One of the great problems of digitisation programmes is the time and cost of copyright clearance. There can be problems not just in getting the agreement of copyright holders, but actually finding the holders in the first place.
Many projects have to undergo due diligence searches to reach copyright holders – a time consuming mix of Google searches, general advertising and emails and letters sent off, often as ‘shots in the dark’.
The Arrow project (and its sequel ArrowPlus) are the first big building blocks in a EU-wide infrastructure, providing a tool that should provide managers of large-scale digitisation programmes with copyright information on books they want to digitise.
One of projects’ test cases involved undertaking a due diligence search on 1,700 books (from 19th and 20th century) on genetics that the Wellcome Trust wished to digitise, returning information on whether a book was in or out of commerce, if it was an orphan work or who the copyright holder was.
To function, Arrow requires the bringing together of three sets of databases in the 16 countries involved – their national library catalogues, their books in print database, and their databases of rightsholder information. This is no easy task with massive interoperability and data quality challenges. For some countries, the databases do not exist or commercial interests act against such centralised collection of data.
It’s an exceptionally ambitious piece of work, indicative of the EU desire to create large chunks of infrastructure to solve pan-European problems. If it works, its impact will be tremendous, paving the way to the digitisation of many 20th-century books.
But the challenges are great. Sustaining the Arrow system will have a basic administrative cost of Euro 100k a year, and it’s not clear (to me at least) who will support that annual cost.
It should also be noted that Arrow only supports book rights clearance (although visual images are being explored) and large-scale queries. There is no webpage point to make queries over individual books (for reasons I have not grasped). For most digitisation projects (small scale, and digitising non-book material) the system does not really help.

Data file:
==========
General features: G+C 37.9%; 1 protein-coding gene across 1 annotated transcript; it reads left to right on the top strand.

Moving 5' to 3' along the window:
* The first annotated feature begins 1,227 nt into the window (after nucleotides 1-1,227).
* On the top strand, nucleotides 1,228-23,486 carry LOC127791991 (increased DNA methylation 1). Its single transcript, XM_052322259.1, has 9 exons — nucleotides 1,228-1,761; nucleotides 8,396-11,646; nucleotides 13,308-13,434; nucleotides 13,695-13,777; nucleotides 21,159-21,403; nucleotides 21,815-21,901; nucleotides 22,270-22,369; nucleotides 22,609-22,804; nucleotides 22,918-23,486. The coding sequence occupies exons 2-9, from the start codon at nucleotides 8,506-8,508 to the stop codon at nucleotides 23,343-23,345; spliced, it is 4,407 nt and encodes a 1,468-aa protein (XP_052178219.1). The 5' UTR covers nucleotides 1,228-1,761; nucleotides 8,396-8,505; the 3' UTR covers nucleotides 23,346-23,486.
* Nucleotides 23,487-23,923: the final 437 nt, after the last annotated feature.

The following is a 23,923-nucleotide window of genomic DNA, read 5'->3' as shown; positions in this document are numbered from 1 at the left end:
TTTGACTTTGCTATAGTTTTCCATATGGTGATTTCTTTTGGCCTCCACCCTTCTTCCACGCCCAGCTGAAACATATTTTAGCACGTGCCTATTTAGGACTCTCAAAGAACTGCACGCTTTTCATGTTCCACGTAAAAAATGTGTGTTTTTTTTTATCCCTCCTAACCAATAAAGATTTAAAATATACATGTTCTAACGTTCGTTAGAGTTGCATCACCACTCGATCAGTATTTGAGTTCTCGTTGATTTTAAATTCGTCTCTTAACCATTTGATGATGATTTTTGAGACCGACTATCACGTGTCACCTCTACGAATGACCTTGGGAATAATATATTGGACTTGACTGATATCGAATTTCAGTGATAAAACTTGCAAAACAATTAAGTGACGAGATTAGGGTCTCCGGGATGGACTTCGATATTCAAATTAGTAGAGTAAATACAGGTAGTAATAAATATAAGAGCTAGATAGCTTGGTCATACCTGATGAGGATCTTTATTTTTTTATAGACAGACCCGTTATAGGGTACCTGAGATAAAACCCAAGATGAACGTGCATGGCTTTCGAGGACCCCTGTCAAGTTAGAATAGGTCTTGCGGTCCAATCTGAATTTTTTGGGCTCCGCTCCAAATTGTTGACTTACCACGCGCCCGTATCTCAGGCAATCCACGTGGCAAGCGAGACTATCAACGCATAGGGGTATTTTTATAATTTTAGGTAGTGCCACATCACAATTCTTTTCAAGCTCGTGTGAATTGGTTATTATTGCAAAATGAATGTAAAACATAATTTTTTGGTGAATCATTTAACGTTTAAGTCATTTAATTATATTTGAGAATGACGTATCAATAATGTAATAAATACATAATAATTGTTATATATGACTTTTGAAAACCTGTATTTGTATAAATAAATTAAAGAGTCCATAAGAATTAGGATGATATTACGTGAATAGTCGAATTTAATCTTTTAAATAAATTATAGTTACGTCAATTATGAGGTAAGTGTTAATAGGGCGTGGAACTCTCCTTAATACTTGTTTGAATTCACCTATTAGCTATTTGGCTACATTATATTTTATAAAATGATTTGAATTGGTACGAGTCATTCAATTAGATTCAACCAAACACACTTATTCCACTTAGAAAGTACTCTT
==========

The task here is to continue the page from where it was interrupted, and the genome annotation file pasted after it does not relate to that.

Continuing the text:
The mass digitisation projects that could support the costs of Arrow are not frequent, but they might still happen. The French are talking about digitising 2m out of commerce works. Arrow could still play a role for the Google digitisation programme. But whether such irregular programmes can sustain the system, only time will tell.
King’s College London’s Andrew Prescott has written a knowledgeable and very readable blog post on digital humanities infrastructure in the UK. I agree wholeheartedly with his main point – there are big issues relating to the provision of services and content, in particular the commercialisation of knowledge, which the (digital) humanities community needs to address. However, to achieve this I still think there is a role for some kind of grouping round an ‘arts and humanities service’ within the UK, although perhaps with a very different focus than the erstwhile AHDS.
There are three main issues to address:
1) Liaising with publishers and librarians
As the blog posts point out, humanities scholars are unaware of much of the provision of the current infrastructure and the attendant benefits and restrictions of scholarship.
This is, I think, not surprising. Researchers are interested in developing resources for their research questions or those of their generally quite narrow community. When it comes to working out the much broader licensing deals, copyright issues and institutional demand, the responsibility falls to the librarians – digital humanities scholars rarely the time or the focus to deal with such issues.
But, as Andrew says, they need to be involved in those discussions. If the AHRC is not going to take that role, than (digital) humanities in the UK needs to find some kind of common grouping so to inform a better dialogue with librarians and publishers and get its interests heard.
2) Training, communication